The global watchdog, Human Rights Watch (HRW) has urged India to release political prisoners, end crackdown operations and restore internet and mobile services in occupied Kashmir.

The HRW South Asia Director, Meenakshi Ganguly in a statement issued on the website of the organization said that it had been over two months since the Indian government revoked constitutional autonomy to Jammu and Kashmir and split it into two union territories, yet abusive restrictions including a lockdown on internet and mobile phone services remained in place.

HRW South Asia Director said, numerous foreign leaders have expressed concern over the government’s continued detention of Kashmiri leaders and anyone deemed likely to protest, use of torture, restrictions on movement enforced by a massive military presence, and problems in accessing public services, including emergency medical care.

“India has said that the restrictions have saved lives and maintained order. But fear of arbitrary arrests and shootings by Indian forces has left the Kashmir valley full of shuttered shops and empty classrooms.

The authorities have blocked visits by diplomats, international journalists, Indian activists, and opposition politicians,” she pointed out.

“Indian authorities should announce an end to repressive actions and hold to account forces’ personnel responsible for abuses. They should release all those detained without charge and restore communications. Months of a broad-based clampdown on civil liberties can’t be justified by vague claims of maintaining order,” the statement said.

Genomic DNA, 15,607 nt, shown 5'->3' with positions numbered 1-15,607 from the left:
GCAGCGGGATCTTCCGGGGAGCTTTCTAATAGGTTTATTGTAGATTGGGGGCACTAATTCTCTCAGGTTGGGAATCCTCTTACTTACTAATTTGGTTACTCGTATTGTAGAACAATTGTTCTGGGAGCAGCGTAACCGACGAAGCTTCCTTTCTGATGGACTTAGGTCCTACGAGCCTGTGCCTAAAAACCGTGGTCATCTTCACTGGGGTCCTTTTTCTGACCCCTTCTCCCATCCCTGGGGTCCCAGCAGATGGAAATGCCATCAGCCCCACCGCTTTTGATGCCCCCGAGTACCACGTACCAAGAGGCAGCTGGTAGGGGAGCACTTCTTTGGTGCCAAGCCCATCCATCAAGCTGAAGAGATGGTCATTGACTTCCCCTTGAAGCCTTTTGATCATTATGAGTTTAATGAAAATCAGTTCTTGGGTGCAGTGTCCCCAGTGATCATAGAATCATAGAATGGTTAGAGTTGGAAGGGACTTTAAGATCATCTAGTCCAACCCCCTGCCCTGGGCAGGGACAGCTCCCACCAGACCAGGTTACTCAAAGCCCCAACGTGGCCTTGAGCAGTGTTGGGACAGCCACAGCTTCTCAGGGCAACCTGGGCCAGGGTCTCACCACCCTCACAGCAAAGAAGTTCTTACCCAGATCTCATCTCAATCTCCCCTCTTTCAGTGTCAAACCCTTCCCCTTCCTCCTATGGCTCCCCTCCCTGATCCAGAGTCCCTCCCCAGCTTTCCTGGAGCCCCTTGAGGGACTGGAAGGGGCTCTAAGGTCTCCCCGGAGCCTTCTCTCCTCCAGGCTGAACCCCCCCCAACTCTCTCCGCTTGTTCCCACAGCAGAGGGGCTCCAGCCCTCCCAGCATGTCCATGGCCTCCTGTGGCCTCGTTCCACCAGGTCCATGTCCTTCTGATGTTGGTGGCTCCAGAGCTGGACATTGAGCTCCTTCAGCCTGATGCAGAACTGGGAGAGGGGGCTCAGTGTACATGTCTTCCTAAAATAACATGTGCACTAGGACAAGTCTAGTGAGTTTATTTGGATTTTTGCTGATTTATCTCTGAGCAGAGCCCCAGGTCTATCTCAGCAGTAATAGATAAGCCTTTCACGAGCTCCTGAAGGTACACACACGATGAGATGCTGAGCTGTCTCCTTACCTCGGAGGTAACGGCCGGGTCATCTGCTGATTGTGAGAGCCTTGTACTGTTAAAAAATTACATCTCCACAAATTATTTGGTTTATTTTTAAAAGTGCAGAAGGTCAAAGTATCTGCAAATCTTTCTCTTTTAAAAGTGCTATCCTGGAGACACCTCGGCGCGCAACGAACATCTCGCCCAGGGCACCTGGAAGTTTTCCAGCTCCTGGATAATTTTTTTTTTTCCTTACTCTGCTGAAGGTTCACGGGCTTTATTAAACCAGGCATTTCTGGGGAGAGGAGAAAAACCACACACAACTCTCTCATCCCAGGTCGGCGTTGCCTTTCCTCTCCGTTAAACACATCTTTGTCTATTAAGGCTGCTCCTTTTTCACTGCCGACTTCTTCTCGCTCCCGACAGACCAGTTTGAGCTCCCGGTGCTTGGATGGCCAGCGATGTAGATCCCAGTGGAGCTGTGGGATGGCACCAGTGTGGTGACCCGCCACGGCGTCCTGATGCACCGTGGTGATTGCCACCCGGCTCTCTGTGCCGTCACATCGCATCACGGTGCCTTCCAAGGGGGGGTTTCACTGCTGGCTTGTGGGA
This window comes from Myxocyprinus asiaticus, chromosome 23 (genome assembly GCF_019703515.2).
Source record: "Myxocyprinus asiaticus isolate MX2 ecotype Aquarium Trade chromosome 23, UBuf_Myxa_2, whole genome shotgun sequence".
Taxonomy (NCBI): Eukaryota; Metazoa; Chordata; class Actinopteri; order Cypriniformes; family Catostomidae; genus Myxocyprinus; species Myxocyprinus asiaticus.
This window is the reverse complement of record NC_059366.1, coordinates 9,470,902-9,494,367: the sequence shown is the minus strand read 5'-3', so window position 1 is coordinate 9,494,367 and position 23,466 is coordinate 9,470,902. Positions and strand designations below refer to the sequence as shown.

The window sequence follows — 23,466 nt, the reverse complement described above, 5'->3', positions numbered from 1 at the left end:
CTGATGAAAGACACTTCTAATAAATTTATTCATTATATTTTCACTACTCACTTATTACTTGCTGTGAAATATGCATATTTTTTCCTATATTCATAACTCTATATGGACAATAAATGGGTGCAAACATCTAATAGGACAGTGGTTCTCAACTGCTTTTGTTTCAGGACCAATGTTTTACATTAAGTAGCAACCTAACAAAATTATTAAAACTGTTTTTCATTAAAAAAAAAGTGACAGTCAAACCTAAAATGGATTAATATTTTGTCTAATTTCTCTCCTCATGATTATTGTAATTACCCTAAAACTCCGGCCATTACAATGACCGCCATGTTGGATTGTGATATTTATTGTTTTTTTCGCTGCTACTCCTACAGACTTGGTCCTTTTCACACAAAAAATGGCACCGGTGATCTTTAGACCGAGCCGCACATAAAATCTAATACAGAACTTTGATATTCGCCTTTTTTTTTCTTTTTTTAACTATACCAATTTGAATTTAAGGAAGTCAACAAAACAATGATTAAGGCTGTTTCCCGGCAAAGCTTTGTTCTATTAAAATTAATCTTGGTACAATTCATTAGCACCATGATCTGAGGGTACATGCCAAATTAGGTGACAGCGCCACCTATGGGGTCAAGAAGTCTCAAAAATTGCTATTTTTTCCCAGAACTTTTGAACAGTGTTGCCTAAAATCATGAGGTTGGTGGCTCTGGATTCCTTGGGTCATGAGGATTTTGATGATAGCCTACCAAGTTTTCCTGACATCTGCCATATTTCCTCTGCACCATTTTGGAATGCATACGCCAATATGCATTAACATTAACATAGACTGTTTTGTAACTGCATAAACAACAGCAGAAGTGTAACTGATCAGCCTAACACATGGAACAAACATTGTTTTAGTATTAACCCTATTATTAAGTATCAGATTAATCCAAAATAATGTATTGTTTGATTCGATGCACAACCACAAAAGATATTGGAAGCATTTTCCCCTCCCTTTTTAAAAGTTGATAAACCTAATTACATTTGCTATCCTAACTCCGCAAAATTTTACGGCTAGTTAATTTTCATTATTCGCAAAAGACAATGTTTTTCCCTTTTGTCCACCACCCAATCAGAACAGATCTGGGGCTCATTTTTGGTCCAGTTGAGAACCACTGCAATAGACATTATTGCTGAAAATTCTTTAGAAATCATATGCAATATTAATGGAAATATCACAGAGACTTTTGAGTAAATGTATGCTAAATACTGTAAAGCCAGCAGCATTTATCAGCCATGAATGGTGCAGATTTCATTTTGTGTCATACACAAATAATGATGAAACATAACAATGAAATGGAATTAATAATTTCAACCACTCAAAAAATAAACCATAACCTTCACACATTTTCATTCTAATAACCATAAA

Indian activists filed a complaint with the Supreme Court to ensure protection of children after the media reported that many had been detained, beaten, or denied safe access to schools.

Police say the reports are exaggerated, but still provided a list of 144 children, one as young as 9, who had been taken into custody, Meenakshi Ganguly said.

Indian authorities have relied on pro-government media and social media supporters to defend the crackdown and denounce rights activists. Any criticism of the government can draw swift rebuke, including sedition, which can stifle peaceful dissent, the statement said.